Two Door Cinema Club was the epitome of indie pop in 2010, dominating airwaves with their debut album, “Tourist History.” Almost a decade later, the band has grown into a nostalgic, stylized sound. Their newest album “False Alarm” is an eclectic project, far from the roots that tracks like “What You Know” and “Undercover Martyn” planted.

With each album, Two Door Cinema Club has expanded upon their sound. From “Tourist History” to “False Alarm,” they layer in synth, keyboard and electronica. Clearly inspired by the 80s, the new album falls somewhere in the realm between of Montreal, New Order and Paramore’s “After Laughter.”

“False Alarm” continues the danceable motif that Two Door Cinema Club has always kept, achieving internally diverse tracks via musical and vocal technique. From falsetto to bass notes, lead singer Alex Trimble displays his range while complimenting the music itself.

In the past, Trimble has stuck with his natural baritone, but this time around, he experiments with his vocal capabilities shifting seamlessly from alto to bass. Working alongside funky bass guitar and synth licks, Timble’s voice sails above the countermelodies.

A combination of natural vocal talent and filters, Trimble’s voice serves as an instrument itself. It’s layered, dancing with its musical counterparts to create a full sound.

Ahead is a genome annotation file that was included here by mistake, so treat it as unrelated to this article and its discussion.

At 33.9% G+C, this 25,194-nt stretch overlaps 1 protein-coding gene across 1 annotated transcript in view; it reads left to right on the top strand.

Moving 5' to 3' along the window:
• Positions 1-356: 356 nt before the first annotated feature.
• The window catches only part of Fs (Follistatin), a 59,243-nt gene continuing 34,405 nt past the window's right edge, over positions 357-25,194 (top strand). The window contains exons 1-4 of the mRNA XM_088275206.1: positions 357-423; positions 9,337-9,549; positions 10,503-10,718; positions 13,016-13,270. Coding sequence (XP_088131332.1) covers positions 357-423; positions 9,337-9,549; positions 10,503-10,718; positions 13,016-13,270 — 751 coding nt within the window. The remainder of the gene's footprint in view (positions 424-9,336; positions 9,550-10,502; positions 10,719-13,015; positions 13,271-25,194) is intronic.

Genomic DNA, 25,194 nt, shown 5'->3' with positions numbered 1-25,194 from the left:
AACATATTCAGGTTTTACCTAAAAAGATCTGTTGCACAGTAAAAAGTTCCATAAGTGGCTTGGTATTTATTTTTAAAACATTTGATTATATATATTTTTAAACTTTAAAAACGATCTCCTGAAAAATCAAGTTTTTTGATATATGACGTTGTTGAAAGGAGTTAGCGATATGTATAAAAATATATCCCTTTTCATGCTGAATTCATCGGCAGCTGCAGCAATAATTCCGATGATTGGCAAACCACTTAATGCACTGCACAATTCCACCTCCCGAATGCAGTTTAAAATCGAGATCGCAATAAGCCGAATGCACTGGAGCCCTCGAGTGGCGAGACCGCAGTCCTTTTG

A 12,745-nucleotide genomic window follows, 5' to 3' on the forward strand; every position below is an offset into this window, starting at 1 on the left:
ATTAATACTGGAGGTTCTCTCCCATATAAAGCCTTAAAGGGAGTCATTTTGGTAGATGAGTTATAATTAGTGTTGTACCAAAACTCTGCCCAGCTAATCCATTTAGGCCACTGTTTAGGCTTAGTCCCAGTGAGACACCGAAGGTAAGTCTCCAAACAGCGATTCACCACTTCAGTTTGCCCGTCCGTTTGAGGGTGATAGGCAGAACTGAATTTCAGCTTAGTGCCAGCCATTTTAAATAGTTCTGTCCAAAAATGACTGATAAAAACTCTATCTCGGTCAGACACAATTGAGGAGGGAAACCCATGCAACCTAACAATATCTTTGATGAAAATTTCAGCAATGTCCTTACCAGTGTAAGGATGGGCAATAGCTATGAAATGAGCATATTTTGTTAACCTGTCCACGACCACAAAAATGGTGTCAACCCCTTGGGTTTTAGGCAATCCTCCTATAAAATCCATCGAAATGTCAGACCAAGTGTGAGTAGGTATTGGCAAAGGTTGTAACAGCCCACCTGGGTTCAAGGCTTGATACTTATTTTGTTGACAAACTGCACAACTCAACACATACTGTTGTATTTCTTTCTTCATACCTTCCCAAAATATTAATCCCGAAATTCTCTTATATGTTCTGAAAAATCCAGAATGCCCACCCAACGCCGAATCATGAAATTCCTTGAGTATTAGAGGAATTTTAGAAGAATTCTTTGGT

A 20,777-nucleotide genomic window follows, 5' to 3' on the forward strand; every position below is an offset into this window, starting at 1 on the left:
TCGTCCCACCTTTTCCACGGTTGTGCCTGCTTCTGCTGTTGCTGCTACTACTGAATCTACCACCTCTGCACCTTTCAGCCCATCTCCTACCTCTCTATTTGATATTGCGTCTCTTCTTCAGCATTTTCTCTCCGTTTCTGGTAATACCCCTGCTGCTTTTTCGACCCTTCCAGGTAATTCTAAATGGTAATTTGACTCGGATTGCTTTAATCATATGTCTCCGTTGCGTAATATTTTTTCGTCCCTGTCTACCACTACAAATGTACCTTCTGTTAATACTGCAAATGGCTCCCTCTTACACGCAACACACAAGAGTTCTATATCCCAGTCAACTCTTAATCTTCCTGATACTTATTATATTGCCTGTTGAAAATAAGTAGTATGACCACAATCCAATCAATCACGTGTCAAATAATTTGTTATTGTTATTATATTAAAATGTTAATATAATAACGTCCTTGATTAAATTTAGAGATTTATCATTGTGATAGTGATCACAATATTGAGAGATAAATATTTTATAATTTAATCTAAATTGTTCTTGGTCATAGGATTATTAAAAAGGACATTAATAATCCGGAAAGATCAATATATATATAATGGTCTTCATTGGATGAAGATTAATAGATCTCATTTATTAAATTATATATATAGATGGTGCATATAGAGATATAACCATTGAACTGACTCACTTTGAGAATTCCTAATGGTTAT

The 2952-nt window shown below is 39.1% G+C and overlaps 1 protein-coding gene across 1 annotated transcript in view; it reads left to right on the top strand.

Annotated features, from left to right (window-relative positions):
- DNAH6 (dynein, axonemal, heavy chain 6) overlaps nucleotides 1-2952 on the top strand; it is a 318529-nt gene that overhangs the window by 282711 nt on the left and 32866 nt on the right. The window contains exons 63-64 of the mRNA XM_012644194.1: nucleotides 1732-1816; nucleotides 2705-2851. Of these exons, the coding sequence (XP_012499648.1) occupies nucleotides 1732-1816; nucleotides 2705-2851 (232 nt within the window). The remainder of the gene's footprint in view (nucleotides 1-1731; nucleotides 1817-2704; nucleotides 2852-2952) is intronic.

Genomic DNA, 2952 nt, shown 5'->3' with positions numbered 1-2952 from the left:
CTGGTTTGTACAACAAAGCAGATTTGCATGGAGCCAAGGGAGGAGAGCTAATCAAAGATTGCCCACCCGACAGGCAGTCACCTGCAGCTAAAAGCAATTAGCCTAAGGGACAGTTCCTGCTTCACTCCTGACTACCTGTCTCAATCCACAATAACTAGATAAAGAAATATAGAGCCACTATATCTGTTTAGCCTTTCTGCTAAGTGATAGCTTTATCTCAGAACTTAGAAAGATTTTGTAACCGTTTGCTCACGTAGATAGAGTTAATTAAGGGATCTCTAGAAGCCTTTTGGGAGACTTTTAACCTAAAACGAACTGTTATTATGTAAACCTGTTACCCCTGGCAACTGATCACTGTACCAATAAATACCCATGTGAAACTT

As technically solid as this album is, to me, it’s nothing special. “False Alarm” is reminiscent of music before its time. Specific artists come through its sound, creating a transparent film of inspiration.

On tracks like “Think,” Two Door Cinema Club reflects the groovy sound of bands like Electric Guest or Portugal. The Man. The verses of “Talk” sound like a feature from of Montreal. “Satisfaction Guaranteed” resembles past tracks of The Killers. The eclectic vocals of “Dirty Air” aren’t far from something New Order would have released years ago.

Two Door Cinema Club has stood out for years because they made things that were authentically them, maintaining unique aesthetics which change with each album. “False Alarm” continues this trend with its abstract, primary colored theme.

Despite this change-up, the album’s branding is still reminiscent of Paramore’s “After Laughter.” As a sum of its parts, “False Alarm” is an amalgamation of music from days past. It’s no secret that the 80s are coming back, but there’s a difference between making an inspired piece of art and jumping on the bandwagon.

Two Door Cinema Club aren’t strangers to synth by any means, but this album is more derivative than anything. I don’t hate it, it just doesn’t feel special to me.

From my observations, everything that used to be the pinnacle of media, the best of the best, is falling from grace. People are running out of ideas or getting lazy. If you’ve watched any new “Black Mirror” or the last season of “Game of Thrones,” you likely understand what I’m getting at here.

Two Door Cinema Club created something that displays their technical talent, but misses the mark on originality.